Midwest Well Represented as New IOBC Officers are Elected
The Nearctic Region (North America) of the International Organization for Biological
Control recently held election for officers for 1997-98, and the upper Midwest is well
represented. Larry Charlet, a USDA/ARS entomologist affiliated with North Dakota State
University is President-elect. Bob O'Neil, Department of Entomology, Purdue University, will be
Vice President. And Rob Wiedenmann, Center for Economic Entomology of the Illinois Natural
History Survey, will be Secretary-Treasurer. In addition, the new Corresponding Secretary and
editor of the Section's Newsletter is Lindsay Milbrath of North Dakota State. Congratulations to
all the newly-elected officers.
IOBC is a world-wide group of people interested in biological control. The membership
is composed primarily of scientists who conduct research to implement biological control, but
other members include biological control businesses and some practitioners.
In the previous two issues of MBCN, I presented brief summaries of presentations on biological
control of insects and plant diseases from the International Organization for Biological Control's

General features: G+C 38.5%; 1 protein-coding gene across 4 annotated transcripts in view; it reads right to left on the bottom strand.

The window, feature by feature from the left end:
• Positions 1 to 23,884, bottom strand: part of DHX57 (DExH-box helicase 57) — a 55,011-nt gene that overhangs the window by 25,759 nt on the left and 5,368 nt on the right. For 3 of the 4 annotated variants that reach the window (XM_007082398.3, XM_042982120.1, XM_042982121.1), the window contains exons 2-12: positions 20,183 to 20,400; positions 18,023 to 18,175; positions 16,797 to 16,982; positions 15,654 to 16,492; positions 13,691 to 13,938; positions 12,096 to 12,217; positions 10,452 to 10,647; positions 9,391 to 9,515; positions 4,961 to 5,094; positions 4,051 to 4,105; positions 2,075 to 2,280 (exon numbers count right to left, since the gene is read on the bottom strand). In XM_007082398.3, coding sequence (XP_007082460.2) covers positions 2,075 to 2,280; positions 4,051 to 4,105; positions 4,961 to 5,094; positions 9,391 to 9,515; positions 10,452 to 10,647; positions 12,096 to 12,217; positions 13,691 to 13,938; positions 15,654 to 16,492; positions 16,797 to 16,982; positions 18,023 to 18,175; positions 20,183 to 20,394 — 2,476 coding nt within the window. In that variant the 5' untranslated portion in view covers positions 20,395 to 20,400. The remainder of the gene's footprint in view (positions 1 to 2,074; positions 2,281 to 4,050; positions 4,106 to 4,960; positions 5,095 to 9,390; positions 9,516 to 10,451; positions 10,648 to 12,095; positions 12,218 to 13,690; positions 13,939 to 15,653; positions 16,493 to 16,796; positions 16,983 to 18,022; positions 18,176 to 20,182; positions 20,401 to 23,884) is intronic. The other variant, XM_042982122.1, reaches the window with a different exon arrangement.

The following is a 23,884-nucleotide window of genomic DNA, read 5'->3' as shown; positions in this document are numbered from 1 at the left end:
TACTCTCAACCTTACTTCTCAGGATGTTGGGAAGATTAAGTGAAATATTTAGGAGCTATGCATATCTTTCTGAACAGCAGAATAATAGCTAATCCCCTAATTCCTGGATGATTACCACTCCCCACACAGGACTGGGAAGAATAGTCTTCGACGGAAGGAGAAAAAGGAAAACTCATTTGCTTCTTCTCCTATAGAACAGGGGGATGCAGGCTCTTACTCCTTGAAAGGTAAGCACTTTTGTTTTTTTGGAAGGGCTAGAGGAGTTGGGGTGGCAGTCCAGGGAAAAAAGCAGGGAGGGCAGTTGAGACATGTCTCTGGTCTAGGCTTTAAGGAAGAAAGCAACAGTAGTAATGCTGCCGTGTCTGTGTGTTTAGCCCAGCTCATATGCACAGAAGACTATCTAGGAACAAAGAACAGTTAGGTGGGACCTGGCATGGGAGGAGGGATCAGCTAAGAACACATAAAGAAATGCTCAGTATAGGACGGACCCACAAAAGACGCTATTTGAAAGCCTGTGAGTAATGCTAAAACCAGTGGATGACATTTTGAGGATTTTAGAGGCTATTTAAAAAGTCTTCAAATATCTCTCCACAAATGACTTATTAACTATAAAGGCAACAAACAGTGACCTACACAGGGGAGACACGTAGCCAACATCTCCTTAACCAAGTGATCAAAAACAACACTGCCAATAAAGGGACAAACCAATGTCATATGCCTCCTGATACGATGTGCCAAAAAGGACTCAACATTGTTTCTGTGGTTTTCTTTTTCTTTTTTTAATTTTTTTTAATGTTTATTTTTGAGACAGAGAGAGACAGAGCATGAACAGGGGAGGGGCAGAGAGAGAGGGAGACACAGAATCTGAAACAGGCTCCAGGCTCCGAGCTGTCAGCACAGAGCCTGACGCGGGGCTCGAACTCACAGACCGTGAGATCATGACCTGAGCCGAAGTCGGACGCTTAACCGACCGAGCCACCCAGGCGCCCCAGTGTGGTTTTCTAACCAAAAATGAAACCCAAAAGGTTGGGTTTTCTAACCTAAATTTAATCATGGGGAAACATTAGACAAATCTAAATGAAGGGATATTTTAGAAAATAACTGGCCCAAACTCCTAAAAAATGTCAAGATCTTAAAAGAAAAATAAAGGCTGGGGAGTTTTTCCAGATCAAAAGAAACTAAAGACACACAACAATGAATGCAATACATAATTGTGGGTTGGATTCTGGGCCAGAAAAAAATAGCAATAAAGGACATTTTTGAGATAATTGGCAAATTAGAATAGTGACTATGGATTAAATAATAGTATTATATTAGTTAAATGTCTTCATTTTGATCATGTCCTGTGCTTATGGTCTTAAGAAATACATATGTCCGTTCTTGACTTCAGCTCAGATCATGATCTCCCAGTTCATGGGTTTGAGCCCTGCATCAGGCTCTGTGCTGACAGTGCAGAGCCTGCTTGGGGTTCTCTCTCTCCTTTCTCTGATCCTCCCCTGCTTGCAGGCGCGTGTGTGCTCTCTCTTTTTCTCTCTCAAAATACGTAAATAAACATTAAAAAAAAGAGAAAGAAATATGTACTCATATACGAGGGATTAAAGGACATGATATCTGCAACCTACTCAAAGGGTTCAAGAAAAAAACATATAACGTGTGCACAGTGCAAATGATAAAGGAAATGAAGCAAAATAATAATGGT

(IOBC) international conference, "Technology Transfer in Biological Control: From Research to
Practice." This final article on the conference contains summaries of weed biological control.
IOBC Conference Contributions
A novel, broad-host pathogen and delivery system for controlling weeds - S. Yang, USDA,
Instead of the usual host specific plant pathogens, non- or low-virulent pathogens could
be applied in special oil-based carriers that allow them to infect and kill many weed
Native pathogens and biological control: field application of Rhizoctonia solani and
Fusarium spp. on Euphorbia esula - A. Caesar, USDA, Bozeman, MT
Leafy spurge infests millions of acres of rangeland in the Northern Plains. Several strains
of two native soil-borne pathogens were isolated from diseased or dying plants and
applied as granular formulations in test plots with or without spurge-feeding insects.
Significant reductions in weed stand density were measured in some experiments
conducted in Montana.
Development of Ascochyta caulina as a mycoherbicide for control of Chenopodium album -
J. Allen, Ciba, Switzerland
Although this pathogenic fungus selectively infects lamb's-quarters, its potential as a
mycoherbicide is limited by the need for high relative humidity for successful foliar
infection. Attempts to reduce moisture requirements by adding humectants, stickers and
an oil emulsion did not work.
Biological control agents of musk thistle, Carduus nutans L. (Asteraceaea) in the United
States - G. Campobasso, USDA, Rome, Italy
In the U.S. musk thistle is successfully controlled in many mid-Atlantic and mid-western
states by insects collected in Italy by the USDA's European Biological Control Lab. Two
weevils are mainly responsible, but a rust fungus (Puccinia cardorum) had also been
released and established in several mid-Atlantic states. A leaf feeding beetle has been
tested and will be submitted for approval for its release in the U.S. next year.
- Susan Mahr, University of Wisconsin - Madison
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